asked the Secretary of State for Trade what representations have been made to the USSR regarding the undercutting of Western freight rates by the Russian merchant fleet.
asked the Secretary of State for Trade whether he will make a statement on his recent discussions with the Russian Minister for Shipping.
A wide range of important issues was covered in discussions between my right hon. Friend and myself and Mr. Guzhenko, the Soviet Minister of Merchant Marine, during his recent visit. These included Soviet undercutting of freight rates, the provision of excessive capacity on certain liner trades and the need for a fairer balance between United Kingdom and Soviet ships in our bilateral trades. The Soviet Minister was left in no doubt that we expected real progress to be made in achieving an equitable resolution of these problems.
Since it is very damaging to Western interests that the Soviet Union should undercut freight rates of the Western world by up to 30 per cent. and should monopolise Anglo-Soviet trade in its own ships by 85 per cent., are the Government prepared to undertake any co-ordination with the Western world in retaliatory action if no progress is made in the discussions?
We have made it plain to the Soviet Union that we prefer a policy of accommodation rather than confrontation. Nevertheless, as the Soviet Minister well knows, there is provision in Part III of the Merchant Shipping Act 1974 for us to introduce countervailing measures. We have been discussing this whole procedure with other Ministers in the Western world. However, the picture is not always as bleak as the hen. Gentleman suggests. There has been some improvement in the bilateral trades in that the Soviet Union has agreed that an additional ship should be available to serve those particular interests. Of course that is not enough, but it is a sign of improvement.
Is my hon. Friend aware of the general anxiety about the very rapid increase in Russia's merchant shipping fleet, which is apparently out of relation with the increase in its international trade? Will he confirm that an offer was made for some provision for a return to British shipping being used for the timber trade if that were possible?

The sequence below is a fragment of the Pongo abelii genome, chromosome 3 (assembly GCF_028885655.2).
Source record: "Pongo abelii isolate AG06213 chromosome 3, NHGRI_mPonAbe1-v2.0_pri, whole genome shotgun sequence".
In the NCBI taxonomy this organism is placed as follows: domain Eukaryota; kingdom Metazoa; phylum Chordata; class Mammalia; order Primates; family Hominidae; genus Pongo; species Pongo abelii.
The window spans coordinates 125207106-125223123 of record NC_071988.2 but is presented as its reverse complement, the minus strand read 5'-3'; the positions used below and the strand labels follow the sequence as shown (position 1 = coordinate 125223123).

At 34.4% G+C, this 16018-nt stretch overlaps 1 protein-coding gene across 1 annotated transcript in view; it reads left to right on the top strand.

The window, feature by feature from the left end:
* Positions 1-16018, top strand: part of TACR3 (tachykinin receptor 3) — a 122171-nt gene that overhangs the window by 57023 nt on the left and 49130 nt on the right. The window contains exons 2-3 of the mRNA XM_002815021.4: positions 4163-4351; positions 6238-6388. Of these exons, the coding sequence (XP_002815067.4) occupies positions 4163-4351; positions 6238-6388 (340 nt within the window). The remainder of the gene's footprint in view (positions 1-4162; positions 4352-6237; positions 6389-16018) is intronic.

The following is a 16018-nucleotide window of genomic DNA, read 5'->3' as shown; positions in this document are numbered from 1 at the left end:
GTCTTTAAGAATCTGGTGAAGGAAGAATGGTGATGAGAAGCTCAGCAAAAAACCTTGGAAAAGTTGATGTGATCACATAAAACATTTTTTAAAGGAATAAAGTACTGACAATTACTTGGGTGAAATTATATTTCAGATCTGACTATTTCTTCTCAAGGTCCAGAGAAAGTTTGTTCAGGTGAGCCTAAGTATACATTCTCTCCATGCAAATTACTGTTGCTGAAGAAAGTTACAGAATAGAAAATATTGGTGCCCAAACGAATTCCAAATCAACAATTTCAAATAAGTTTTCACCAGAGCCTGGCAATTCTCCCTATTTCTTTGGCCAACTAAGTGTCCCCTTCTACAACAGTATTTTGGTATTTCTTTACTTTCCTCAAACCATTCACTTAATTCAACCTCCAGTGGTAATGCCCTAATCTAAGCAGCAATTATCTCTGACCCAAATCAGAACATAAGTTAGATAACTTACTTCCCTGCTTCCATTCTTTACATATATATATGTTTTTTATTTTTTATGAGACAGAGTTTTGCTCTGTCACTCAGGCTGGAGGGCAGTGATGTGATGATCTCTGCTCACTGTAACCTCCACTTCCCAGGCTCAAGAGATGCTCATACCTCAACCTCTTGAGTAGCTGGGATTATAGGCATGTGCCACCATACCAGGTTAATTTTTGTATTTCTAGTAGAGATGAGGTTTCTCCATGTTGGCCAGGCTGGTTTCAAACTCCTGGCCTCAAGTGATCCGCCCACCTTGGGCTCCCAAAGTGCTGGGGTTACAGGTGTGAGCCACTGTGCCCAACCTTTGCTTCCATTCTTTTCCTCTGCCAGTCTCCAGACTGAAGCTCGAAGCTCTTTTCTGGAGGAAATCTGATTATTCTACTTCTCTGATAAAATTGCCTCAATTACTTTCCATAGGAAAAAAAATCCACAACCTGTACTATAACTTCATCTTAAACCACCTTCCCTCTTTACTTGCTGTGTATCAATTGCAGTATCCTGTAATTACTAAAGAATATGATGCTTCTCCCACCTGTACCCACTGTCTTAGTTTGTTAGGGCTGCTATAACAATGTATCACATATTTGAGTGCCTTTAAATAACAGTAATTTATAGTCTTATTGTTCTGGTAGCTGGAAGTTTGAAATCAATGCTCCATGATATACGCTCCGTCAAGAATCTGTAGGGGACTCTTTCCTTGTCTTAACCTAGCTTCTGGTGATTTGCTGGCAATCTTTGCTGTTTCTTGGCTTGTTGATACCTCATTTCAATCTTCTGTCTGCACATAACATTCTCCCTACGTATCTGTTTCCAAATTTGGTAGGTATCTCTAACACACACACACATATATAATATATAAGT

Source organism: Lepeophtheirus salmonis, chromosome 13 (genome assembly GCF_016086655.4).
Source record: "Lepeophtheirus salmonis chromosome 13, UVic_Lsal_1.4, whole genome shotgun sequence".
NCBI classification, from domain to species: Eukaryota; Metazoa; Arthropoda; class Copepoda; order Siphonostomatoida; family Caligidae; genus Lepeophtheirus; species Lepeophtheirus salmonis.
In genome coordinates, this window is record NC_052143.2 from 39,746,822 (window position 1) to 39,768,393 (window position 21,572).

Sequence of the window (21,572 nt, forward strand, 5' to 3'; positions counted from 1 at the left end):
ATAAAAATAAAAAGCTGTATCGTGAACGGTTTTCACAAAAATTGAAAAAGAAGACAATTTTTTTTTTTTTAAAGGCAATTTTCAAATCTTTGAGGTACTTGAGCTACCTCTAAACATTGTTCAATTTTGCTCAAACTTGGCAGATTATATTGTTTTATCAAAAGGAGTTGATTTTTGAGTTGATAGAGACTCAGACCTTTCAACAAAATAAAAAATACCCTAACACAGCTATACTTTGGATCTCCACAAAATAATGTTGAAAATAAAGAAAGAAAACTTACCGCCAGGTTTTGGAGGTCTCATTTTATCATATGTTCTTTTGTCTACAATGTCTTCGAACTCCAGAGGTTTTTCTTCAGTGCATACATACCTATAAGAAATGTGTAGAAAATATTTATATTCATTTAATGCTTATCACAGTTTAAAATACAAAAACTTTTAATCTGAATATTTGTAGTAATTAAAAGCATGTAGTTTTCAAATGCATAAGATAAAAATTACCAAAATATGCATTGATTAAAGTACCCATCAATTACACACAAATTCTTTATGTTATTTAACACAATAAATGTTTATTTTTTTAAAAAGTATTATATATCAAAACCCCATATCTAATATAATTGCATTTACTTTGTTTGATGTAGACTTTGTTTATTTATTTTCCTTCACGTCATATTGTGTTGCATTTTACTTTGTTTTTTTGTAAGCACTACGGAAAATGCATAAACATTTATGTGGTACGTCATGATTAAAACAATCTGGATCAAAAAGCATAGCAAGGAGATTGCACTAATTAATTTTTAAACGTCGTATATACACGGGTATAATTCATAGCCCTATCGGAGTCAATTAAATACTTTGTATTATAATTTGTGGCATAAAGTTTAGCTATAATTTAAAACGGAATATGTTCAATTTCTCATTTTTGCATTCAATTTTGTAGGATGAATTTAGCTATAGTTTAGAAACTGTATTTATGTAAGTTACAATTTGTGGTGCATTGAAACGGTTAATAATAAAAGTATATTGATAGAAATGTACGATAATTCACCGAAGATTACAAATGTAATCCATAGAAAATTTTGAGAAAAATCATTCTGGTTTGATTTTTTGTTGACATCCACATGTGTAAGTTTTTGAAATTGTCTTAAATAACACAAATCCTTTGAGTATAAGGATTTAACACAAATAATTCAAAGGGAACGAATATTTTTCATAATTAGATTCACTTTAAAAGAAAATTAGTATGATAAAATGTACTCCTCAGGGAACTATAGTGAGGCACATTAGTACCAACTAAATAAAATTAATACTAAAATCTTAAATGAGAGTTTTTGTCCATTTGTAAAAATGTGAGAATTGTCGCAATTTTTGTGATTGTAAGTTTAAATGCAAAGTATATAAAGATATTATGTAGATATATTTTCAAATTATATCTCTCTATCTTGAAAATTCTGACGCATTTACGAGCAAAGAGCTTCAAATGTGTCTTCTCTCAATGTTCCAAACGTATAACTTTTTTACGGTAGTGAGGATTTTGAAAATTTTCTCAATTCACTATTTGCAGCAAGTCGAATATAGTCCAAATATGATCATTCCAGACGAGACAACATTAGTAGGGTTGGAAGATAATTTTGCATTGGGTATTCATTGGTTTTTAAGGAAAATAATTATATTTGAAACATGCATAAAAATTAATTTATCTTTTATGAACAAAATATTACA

The last point raised by my hon. Friend refers to the matter raised earlier by the hon. Member for Shoreham (Mr. Luce). The Russian Minister was helpful as far as the bilateral lines of trade were concerned and wanted to see a movement towards parity. I think that that is an advance. The important thing about the size of the Soviet merchant fleet is that it should be in balance with the trade generated by the Soviet Union, and this was another point that we made firmly to the Soviet Minister.
Is it correct that there are to be two further meetings on this matter in August? Are not all the facts known about Russian activities in this matter? What are these further meetings intended to discuss? Is it perhaps time that the Government showed a little of their muscle in this matter—and I do not mean that in a pejorative sense?
The important thing is to examine the possibilities of arriving at an accommodation rather than to jump into a position of conflict and confrontation. That is the purpose of the meeting to be held in Russia in August. It will be attended by ship owners as well as departmental officials, and they will be able to continue the very helpful dialogue that has started. I hope to be able to go to the Soviet Union in October to see what progress hase been made over the course of the next three months.